You might first recognize Amy Sall as — for lack of a better word — an influencer. Having appeared in fashion campaigns for J.Crew (as well as Kenzo x H&M), Sall is a recognizable face in the fashion industry and has an addictive (and widely followed) Instagram account. But unlike many other fashion “influencers,” she uses her social media cache to promote social justice pursuits, like advocating for the voices of youth from Africa and the African diaspora. (Sall is the editor and founder of a journal of African Affairs, SUNU.)
“I just think that we are in a time where you cannot be idle,” Sall tells Christene Barberich, our global editor-in-chief and cofounder, in the latest episode of UnStyled. “You can’t be a bystander. You can’t be passive. What I noticed on certain social media accounts is that people tried to address some of the issues that we’ve been facing, but in a way that was almost performative. That, to me, is almost worse than just not saying anything at all. And you continue to post your vacation… People are being shot and killed in the streets. And to respond in a way that just seems like, I don’t know, packaged, it doesn’t feel right. It doesn’t sit well with me.”
Tune in below to hear how style has affected Sall’s role as an activist and how it helped her find herself as a first-generation Senegalese immigrant while growing up in New York — and make sure to head to iTunes to subscribe to UnStyled.
I just think that we are in a time where you cannot be idle. You can’t be a bystander. You can’t be passive.
“They’ve always just instilled in me the importance of understanding where you come from, understanding who you are, and being proud of it. They taught me to be unwavering in my love for my culture and my country, and so that helped in being a little bit more defiant and being a little more confident. It’s not like I ever fought back [against bullying], but I always knew where I come from is a special place because my parents always drilled that into me. They knew that they came here for my education, for a better life for me. So they always wanted me to understand that perspective and understand that who I am is someone special. And no child or no one can take that away from me.”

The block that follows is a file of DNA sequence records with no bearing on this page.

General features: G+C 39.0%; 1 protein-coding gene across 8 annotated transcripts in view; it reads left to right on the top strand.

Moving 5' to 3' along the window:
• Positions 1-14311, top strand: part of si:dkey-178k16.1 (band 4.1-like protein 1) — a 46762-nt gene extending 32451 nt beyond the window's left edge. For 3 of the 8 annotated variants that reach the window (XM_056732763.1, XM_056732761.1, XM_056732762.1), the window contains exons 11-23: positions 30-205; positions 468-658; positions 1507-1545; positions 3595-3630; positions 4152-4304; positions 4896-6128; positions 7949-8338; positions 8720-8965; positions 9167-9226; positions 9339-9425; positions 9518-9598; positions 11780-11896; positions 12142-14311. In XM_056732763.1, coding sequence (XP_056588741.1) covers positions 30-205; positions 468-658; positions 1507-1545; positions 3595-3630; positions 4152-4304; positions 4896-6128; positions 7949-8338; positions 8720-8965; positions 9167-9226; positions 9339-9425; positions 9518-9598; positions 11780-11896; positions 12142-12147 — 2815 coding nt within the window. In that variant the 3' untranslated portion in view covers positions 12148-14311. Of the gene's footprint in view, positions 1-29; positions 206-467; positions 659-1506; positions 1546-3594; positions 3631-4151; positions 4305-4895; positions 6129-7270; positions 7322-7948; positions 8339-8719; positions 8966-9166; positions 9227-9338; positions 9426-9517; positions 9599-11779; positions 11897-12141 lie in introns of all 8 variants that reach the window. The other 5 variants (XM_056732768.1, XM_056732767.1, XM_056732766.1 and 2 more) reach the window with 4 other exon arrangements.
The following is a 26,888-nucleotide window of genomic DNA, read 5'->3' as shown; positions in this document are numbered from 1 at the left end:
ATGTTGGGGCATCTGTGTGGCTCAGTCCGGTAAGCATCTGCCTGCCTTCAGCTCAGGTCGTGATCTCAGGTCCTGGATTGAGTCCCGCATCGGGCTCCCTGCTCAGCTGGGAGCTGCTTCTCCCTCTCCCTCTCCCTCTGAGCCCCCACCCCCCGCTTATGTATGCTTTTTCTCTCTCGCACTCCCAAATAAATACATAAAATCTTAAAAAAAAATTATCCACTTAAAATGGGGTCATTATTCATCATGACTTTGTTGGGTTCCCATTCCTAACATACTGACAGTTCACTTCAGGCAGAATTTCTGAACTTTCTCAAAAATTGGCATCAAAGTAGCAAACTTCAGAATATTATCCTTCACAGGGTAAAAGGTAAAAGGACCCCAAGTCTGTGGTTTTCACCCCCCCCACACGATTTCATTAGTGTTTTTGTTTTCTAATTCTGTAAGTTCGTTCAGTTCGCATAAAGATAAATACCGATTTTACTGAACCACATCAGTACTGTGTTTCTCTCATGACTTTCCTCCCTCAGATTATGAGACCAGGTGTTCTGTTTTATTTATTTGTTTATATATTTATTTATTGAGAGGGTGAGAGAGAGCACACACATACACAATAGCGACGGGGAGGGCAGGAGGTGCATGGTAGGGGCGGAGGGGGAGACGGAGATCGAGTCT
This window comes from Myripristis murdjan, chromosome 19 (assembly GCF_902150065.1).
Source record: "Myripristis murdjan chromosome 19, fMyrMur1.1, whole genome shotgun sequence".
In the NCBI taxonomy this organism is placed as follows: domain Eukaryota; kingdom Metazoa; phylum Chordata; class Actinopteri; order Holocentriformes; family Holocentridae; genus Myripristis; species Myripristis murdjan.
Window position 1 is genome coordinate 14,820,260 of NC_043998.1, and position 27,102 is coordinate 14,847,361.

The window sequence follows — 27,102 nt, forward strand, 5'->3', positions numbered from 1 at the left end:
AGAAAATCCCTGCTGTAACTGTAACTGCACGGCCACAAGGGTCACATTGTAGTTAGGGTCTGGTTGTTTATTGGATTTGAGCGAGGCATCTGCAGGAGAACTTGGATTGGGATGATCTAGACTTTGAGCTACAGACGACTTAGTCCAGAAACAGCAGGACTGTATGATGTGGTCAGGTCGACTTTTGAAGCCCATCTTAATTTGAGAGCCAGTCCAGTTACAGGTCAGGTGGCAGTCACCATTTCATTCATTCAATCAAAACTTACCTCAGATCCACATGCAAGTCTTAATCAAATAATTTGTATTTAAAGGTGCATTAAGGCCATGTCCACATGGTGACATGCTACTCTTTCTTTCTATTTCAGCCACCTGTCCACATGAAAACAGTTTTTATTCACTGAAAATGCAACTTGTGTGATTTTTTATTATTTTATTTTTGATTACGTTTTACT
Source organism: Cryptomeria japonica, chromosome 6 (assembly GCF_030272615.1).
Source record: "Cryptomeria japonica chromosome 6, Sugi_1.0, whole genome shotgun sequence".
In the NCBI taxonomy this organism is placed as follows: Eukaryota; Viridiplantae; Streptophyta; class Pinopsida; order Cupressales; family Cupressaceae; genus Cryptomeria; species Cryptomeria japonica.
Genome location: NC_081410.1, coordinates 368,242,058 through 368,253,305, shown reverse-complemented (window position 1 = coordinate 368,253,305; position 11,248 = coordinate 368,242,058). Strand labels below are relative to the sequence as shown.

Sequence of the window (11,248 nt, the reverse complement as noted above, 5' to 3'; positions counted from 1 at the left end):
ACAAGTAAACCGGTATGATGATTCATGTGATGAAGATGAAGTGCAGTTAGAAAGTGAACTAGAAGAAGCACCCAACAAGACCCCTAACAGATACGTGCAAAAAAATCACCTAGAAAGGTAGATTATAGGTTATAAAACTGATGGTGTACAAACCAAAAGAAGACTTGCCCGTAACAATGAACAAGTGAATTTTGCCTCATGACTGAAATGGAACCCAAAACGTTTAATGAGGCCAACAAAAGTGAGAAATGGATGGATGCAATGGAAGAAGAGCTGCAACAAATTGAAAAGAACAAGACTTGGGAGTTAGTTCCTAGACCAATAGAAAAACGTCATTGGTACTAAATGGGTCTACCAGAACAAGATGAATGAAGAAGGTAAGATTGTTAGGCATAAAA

As somebody that obviously cares about style and really takes a lot of pleasure in getting dressed, how would you say your Senegalese roots have informed your personal style?
“I’ve always been drawn to how elegant the women [in Senegal] are — especially my grandmother. My grandmother is my style icon. It’s not even about what she’s wearing. It’s kind of the way she wears it, how she holds herself. And she’s so incredibly elegant, but in a way that’s not in-your-face. It’s just very subtle. And I think most Senegalese women kind of have that innate understated elegance, which that’s what I try to incorporate.”
Does it come from confidence? Like a respect or appreciation for just getting dressed?
“I don’t know. I think it’s just embedded in the cultural DNA, if I can say that. Every day, women are dressed. You know, here we kind of have this culture of where, if we want, we can just wear our sweatpants. But there, the women are dressed every day, and especially on Friday where they have [ jumias, or] the Friday prayer. Everyone is just dressed to the nines: the men, the women, the children. It’s the most beautiful scene every Friday. I think that’s what I’ve extracted from my Senegalese roots. I don’t really wear wax prints or a lot of prints. I think people expect me to do that because I’m African. But I’m like, ‘Being African is enough. Like, I don’t need to emphasize my Africanness… it’s here. Here I am.’ I’m just a minimalist at heart, but that sense of pride and understated elegance, and having that elegance not always exude from what you’re wearing but just how you’re wearing [it].”
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